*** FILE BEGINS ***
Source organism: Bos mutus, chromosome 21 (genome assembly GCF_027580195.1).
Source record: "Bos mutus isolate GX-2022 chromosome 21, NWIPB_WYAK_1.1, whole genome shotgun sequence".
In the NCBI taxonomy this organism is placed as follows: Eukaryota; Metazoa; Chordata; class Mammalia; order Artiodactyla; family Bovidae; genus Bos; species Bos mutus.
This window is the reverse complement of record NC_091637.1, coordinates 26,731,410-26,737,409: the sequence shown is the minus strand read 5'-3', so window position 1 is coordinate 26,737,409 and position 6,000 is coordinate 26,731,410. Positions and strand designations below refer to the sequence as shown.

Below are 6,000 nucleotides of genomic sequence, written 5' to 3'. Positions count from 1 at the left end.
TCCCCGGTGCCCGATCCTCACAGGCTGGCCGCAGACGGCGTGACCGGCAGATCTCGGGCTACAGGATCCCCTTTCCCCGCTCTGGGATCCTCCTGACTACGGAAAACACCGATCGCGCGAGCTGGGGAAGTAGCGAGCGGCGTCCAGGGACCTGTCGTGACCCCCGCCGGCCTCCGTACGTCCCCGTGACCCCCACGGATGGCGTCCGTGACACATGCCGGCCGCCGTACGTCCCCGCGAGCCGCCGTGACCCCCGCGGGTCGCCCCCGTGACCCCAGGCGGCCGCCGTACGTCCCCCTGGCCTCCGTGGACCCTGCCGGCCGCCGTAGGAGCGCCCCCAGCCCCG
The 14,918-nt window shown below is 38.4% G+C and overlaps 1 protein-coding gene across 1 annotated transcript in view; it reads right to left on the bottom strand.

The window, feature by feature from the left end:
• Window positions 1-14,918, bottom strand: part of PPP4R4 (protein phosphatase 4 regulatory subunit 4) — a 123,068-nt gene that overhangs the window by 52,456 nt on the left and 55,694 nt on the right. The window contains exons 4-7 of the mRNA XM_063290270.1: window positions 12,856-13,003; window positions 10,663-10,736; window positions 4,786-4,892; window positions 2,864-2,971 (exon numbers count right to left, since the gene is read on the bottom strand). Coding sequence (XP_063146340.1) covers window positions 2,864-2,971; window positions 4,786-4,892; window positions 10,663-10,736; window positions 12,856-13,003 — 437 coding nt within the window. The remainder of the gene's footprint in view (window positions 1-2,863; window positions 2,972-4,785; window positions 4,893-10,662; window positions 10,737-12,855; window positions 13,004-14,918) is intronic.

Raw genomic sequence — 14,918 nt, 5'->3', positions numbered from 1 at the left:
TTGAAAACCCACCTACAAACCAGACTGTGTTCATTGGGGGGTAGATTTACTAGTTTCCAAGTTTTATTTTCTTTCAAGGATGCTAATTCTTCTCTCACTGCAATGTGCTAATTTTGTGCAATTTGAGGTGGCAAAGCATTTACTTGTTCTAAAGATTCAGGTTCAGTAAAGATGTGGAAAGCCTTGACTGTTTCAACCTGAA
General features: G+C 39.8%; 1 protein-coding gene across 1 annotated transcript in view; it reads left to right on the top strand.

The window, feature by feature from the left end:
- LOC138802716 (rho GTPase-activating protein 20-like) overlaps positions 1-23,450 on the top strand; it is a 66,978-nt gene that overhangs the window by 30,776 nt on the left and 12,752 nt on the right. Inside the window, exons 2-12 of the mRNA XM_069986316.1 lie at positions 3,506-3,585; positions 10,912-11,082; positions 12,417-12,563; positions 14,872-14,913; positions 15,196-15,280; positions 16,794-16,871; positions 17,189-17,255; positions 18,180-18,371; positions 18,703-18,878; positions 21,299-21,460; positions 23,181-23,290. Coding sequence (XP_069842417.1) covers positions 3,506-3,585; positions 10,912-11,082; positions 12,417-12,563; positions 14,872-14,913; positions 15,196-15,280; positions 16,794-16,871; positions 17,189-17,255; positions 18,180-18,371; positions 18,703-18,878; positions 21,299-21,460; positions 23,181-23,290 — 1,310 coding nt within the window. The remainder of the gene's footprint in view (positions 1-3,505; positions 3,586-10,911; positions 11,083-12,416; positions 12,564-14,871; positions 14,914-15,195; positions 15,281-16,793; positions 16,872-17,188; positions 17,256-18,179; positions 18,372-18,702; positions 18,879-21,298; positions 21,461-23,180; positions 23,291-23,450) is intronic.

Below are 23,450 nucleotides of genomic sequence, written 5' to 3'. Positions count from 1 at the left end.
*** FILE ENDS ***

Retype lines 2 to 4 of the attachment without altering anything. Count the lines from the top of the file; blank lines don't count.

Source record: "Bos mutus isolate GX-2022 chromosome 21, NWIPB_WYAK_1.1, whole genome shotgun sequence".
In the NCBI taxonomy this organism is placed as follows: Eukaryota; Metazoa; Chordata; class Mammalia; order Artiodactyla; family Bovidae; genus Bos; species Bos mutus.
This window is the reverse complement of record NC_091637.1, coordinates 26,731,410-26,737,409: the sequence shown is the minus strand read 5'-3', so window position 1 is coordinate 26,737,409 and position 6,000 is coordinate 26,731,410. Positions and strand designations below refer to the sequence as shown.